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Vanderbilt Prof. Carol Swain: Media ‘uncomfortable’ reporting on knockout game [VIDEO]

Grae Stafford Freelance Photographer
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The media are reluctant to cover the epidemic of “knockout” attacks because the subject matter makes them uncomfortable, Vanderbilt Prof. Carol Swain told The Daily Caller in an exclusive interview.

“I see a worsening of the situation in the black community under President Obama and some of this has to do with roving gangs of young people,” Swain said. “I don’t recall any other time in our history where you would get 20 or 30 young people that would go into a store, and just help themselves to whatever is on the rack, walk out of the store — that’s a new level of boldness.”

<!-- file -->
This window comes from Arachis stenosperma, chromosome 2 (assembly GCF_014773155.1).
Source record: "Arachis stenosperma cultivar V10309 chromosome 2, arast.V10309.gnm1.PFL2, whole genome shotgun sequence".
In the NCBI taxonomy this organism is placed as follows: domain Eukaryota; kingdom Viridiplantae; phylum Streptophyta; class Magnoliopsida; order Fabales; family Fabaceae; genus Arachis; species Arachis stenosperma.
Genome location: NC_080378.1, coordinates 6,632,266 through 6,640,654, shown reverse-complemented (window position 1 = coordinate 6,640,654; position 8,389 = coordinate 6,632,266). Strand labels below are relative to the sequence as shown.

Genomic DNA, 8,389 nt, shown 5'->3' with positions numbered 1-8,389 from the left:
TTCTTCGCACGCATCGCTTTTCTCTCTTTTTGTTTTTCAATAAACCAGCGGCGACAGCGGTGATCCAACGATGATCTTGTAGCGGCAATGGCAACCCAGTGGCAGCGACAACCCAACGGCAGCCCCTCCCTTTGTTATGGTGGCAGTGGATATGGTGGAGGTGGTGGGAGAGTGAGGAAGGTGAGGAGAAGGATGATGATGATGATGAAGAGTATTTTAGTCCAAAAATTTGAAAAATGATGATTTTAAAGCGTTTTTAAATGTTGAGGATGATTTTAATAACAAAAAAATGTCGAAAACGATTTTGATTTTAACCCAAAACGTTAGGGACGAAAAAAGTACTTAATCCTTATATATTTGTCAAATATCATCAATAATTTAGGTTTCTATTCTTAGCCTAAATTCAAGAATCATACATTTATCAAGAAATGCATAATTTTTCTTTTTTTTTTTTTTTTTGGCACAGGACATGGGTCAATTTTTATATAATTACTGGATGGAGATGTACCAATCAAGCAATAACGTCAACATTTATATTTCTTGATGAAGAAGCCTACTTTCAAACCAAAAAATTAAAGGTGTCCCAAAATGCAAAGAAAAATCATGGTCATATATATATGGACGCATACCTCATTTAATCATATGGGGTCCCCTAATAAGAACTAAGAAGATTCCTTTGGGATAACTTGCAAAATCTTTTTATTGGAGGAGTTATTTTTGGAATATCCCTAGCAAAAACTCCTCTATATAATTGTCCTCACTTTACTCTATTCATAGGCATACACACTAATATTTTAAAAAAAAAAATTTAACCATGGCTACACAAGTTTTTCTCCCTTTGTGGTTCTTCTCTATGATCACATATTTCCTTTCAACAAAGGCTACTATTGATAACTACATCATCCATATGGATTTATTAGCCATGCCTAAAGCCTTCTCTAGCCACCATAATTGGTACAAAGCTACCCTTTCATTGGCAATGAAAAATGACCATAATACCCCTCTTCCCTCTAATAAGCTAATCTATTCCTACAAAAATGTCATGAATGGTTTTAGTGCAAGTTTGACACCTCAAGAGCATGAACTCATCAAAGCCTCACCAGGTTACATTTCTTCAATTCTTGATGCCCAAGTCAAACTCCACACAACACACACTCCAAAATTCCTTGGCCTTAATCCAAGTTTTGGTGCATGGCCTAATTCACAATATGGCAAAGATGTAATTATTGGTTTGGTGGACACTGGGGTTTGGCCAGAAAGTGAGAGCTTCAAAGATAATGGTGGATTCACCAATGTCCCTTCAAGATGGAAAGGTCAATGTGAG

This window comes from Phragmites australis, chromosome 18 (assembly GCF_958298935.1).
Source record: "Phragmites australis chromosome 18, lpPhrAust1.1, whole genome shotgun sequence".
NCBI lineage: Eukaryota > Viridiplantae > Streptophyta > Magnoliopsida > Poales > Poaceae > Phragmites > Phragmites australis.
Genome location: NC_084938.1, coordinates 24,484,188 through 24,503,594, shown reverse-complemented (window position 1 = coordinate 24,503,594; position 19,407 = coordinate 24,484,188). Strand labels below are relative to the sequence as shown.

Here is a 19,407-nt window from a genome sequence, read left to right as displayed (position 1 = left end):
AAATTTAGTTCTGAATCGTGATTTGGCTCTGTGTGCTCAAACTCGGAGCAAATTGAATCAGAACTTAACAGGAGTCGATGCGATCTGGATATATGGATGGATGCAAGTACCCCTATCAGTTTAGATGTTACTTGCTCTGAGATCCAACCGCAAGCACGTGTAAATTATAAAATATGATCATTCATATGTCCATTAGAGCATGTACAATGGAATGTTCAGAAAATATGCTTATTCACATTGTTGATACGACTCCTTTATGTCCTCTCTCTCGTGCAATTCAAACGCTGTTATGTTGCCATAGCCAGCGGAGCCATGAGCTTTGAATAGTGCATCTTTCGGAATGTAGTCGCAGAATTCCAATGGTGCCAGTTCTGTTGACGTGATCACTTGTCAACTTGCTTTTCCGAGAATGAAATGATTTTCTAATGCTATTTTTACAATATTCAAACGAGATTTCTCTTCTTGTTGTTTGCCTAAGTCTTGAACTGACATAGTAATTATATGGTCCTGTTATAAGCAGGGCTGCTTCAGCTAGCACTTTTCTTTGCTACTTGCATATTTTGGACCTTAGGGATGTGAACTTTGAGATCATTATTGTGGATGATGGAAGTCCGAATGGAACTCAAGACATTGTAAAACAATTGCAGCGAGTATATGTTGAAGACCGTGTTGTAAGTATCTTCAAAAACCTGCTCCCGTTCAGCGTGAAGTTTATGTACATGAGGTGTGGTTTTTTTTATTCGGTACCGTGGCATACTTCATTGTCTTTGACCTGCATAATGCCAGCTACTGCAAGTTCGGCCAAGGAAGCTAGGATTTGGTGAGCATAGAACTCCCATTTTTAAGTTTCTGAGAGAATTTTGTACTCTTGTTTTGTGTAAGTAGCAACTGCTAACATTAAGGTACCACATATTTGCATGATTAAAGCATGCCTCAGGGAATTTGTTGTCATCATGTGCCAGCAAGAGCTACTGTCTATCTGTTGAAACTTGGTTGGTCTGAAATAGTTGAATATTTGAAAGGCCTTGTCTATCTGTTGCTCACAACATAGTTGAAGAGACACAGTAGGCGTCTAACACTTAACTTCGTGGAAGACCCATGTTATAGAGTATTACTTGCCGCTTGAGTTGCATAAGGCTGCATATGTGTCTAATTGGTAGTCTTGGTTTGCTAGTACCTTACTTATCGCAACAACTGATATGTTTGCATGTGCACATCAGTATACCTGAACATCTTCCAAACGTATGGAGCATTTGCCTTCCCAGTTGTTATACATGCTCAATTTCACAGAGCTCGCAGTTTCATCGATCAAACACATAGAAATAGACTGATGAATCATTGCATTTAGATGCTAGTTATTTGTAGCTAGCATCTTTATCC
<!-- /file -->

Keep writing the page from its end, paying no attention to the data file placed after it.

Swain also warned that the recent spate of assaults that have come to be known as “the knockout game” could inflame racial tensions in the U.S.

“People, they see another person, maybe of a different race, and they decided that they just want to beat that person up for no reason,” she said. “I think that that has probably always happened, but it seems to be happening maybe with more frequency. And it’s something that the media doesn’t feel comfortable reporting.” (RELATED: Knockout game first news trend The New York Times doesn’t believe)

Swain, professor of law and political science, said media made a mistake by refusing to openly discuss issues of crime and minority crime. Swain warned that “conditions converging at this point in history” are leading to “a devil’s brew of racial unrest.”

Catch the full interview with Prof. Swain on Sunday.

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